I am here in Britain for the summer school experience in Coventry and I really got impressed to see that some topics are universal. I have known through my linguistics courses in France that the body language could be, in some way, a national way to express ourselves. But sometimes some gesture will not convey the same message according to the country from which you are coming from. Just to give you an example, I met a girl from Czech Republic and we had this little talk about how to wish for luck. In France we cross the fingers and in her country they just do a fist and shake it.

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I think that body language is a skill that everyone can improve. It will help them for oral presentation! I had, the last two years, in my university a course untitled “techniques of communication” and I noticed how stronger a message will be when we are using our body. For the final exam, I had to do a presentation of more or less twenty minutes and we trained for months to gain confidence. We worked on the posture and I found out that most of the time when people get nervous their body is getting pulled forward. I have never had problems of pronunciation in French but some of my friends did so the teacher made us practicing with tongue twisters, we had a great laugh but actually it is a good training for oral presentations. We were not allowed to have visual aids so we needed to be perfect at delivering a speech, not to eat our words, not to hold hands, not to touch our hair, etc. Tips for girls, you should tie your hair back, it is effective and the audience will, at the same time, be able to see your face clearly.

Tips for girls, you should tie your hair back, it is effective and the audience will, at the same time, be able to see your face clearly.

As my phonetics teacher used to say, practice makes perfect, it might not come as easily for you but it is probably a question of time and training. Knowing your topic by heart will make you more confident for the “D-Day”. I have noticed that in France, especially in language studies, students are afraid to make mistakes (or maybe they are afraid of the teacher, it could be one of the reasons) so they wrote every single word of their presentation on a paper and in the end, the D-Day looked more like a “reading presentation’ than an oral one. Most of the time, teachers in France allow notes to their students, but lazy as we are, we are using tricks to transform notes into the whole text. Maybe you will be more confident if you have it, but the more you read the less you catch the audience’s attention, the more you read the less the mark will be.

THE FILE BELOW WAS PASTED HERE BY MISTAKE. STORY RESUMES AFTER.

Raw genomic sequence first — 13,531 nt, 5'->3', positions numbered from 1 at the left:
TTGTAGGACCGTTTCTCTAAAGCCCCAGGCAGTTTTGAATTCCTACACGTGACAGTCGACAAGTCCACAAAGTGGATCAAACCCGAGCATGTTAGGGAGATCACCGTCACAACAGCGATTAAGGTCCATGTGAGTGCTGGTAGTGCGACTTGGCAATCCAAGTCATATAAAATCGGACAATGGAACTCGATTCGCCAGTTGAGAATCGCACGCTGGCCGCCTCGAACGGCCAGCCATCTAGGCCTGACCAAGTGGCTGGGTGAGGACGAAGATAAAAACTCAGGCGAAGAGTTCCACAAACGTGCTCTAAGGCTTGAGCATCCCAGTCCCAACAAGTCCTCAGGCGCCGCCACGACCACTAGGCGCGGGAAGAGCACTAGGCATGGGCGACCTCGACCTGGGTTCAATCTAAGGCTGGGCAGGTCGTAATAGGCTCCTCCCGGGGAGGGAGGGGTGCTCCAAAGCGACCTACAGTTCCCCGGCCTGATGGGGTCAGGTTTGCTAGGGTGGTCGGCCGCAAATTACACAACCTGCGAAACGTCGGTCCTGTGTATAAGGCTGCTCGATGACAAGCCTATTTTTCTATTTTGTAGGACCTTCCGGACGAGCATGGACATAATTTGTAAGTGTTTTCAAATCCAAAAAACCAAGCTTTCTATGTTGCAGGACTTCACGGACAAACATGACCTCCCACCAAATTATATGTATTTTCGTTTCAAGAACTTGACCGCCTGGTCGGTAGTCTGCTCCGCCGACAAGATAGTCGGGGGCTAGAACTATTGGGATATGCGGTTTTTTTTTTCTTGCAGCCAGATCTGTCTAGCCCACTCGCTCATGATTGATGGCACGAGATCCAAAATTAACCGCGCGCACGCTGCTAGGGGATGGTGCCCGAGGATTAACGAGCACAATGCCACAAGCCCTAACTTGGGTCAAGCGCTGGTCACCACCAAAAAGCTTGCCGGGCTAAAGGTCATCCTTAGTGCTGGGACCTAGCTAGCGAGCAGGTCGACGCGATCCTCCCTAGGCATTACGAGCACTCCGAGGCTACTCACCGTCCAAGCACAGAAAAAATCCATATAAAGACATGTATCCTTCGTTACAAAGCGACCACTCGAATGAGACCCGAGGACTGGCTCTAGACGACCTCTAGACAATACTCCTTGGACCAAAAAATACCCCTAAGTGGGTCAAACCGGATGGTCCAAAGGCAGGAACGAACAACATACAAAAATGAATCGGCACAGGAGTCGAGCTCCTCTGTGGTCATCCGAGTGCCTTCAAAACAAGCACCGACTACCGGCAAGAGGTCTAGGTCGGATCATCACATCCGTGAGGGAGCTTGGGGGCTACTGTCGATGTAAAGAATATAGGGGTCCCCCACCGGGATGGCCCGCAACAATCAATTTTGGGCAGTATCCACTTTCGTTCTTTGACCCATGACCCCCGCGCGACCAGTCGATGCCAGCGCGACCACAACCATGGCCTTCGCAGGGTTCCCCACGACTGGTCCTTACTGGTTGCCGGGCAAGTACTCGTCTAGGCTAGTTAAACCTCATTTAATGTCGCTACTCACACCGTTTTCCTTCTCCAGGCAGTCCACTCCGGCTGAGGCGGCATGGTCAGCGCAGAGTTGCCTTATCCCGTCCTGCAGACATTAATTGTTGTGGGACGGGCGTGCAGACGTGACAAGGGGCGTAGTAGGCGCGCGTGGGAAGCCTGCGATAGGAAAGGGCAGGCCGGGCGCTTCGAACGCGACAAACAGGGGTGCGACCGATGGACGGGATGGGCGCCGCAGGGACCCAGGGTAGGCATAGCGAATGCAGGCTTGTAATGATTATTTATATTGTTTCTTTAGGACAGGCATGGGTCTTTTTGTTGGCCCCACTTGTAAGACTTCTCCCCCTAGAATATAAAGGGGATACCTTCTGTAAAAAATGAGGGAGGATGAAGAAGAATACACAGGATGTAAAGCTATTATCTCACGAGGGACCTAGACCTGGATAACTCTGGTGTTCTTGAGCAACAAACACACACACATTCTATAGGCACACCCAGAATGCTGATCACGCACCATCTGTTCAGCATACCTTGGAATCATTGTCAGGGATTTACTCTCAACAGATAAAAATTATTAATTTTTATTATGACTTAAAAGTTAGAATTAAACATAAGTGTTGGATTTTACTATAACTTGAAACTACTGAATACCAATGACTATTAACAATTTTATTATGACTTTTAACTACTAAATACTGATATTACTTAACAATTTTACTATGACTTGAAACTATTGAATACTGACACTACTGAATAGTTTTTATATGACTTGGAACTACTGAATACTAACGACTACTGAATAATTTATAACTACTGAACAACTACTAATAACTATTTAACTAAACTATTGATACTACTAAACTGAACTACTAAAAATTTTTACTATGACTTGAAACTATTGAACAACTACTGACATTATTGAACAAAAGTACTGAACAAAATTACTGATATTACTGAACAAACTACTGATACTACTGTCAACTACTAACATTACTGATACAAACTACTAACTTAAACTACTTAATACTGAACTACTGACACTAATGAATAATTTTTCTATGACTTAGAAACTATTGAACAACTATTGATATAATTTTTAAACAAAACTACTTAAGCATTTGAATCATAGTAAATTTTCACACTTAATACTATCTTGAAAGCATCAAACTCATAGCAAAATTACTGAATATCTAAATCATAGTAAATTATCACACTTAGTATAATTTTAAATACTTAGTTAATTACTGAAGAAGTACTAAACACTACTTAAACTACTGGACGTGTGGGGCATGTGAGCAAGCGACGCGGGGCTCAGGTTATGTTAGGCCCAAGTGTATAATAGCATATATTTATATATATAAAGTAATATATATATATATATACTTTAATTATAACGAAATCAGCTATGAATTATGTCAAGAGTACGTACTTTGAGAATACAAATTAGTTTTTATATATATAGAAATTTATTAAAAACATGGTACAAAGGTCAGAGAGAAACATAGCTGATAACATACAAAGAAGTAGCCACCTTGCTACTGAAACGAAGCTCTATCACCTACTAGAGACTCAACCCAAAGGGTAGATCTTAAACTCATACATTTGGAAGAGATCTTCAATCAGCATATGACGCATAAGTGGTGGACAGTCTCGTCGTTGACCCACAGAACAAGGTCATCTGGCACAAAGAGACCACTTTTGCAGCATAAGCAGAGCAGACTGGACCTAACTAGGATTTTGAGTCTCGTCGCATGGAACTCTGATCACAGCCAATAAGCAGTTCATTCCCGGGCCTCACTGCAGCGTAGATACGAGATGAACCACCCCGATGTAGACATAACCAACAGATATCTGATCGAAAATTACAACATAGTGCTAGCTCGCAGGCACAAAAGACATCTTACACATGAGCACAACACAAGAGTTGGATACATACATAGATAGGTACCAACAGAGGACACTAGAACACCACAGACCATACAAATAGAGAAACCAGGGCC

the more you read the less you catch the audience’s attention, the more you read the less the mark will be.

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In conclusion, oral presentations are not easy to prepare and to deliver, for some it might be the easiest thing to do in the world because some people are more fit to speak well in public. But the secret I think, is that these persons have just more practice than you. Knowledge and learning are not just accessible in books but also in the everyday life. Oral skills can be improved during small talk, especially when it is not in your native language! Since I am in the United Kingdom, my English became more natural and fluent, just by speaking with foreigners over a coffee or a pizza, and I will probably, next September, be more confident in class thanks to this experience……..which is a practice! So next time you are about to deliver a speech, take a deep breath, speak slowly, and you will surely have a good mark for your final oral presentation!

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Céline Gros, University of Artois, France.
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